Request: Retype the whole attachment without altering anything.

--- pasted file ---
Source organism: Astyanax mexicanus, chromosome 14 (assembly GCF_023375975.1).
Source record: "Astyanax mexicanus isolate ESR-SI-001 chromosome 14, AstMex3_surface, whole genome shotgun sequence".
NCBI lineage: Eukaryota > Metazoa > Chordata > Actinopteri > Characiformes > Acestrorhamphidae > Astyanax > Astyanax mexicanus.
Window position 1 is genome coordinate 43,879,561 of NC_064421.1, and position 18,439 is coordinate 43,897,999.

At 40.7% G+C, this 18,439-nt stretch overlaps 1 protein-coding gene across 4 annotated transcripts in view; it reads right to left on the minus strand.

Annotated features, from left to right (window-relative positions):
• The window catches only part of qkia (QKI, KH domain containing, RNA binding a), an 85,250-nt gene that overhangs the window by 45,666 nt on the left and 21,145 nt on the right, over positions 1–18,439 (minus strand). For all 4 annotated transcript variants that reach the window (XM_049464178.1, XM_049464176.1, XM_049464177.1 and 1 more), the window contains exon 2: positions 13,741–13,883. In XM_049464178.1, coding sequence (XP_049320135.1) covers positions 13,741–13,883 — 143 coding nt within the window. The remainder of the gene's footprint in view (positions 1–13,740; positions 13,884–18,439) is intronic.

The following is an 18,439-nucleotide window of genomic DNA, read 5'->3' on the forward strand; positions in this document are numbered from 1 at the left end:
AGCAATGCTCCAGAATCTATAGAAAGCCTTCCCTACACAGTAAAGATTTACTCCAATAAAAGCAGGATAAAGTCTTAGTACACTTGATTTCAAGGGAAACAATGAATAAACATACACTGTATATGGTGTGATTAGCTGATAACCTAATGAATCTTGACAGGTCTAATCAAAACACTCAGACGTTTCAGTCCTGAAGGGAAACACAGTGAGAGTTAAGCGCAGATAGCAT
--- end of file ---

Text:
Source organism: Astyanax mexicanus, chromosome 14 (assembly GCF_023375975.1).
Source record: "Astyanax mexicanus isolate ESR-SI-001 chromosome 14, AstMex3_surface, whole genome shotgun sequence".
NCBI lineage: Eukaryota > Metazoa > Chordata > Actinopteri > Characiformes > Acestrorhamphidae > Astyanax > Astyanax mexicanus.
Window position 1 is genome coordinate 43,879,561 of NC_064421.1, and position 18,439 is coordinate 43,897,999.

At 40.7% G+C, this 18,439-nt stretch overlaps 1 protein-coding gene across 4 annotated transcripts in view; it reads right to left on the minus strand.

Annotated features, from left to right (window-relative positions):
• The window catches only part of qkia (QKI, KH domain containing, RNA binding a), an 85,250-nt gene that overhangs the window by 45,666 nt on the left and 21,145 nt on the right, over positions 1–18,439 (minus strand). For all 4 annotated transcript variants that reach the window (XM_049464178.1, XM_049464176.1, XM_049464177.1 and 1 more), the window contains exon 2: positions 13,741–13,883. In XM_049464178.1, coding sequence (XP_049320135.1) covers positions 13,741–13,883 — 143 coding nt within the window. The remainder of the gene's footprint in view (positions 1–13,740; positions 13,884–18,439) is intronic.

The following is an 18,439-nucleotide window of genomic DNA, read 5'->3' on the forward strand; positions in this document are numbered from 1 at the left end:
AGCAATGCTCCAGAATCTATAGAAAGCCTTCCCTACACAGTAAAGATTTACTCCAATAAAAGCAGGATAAAGTCTTAGTACACTTGATTTCAAGGGAAACAATGAATAAACATACACTGTATATGGTGTGATTAGCTGATAACCTAATGAATCTTGACAGGTCTAATCAAAACACTCAGACGTTTCAGTCCTGAAGGGAAACACAGTGAGAGTTAAGCGCAGATAGCAT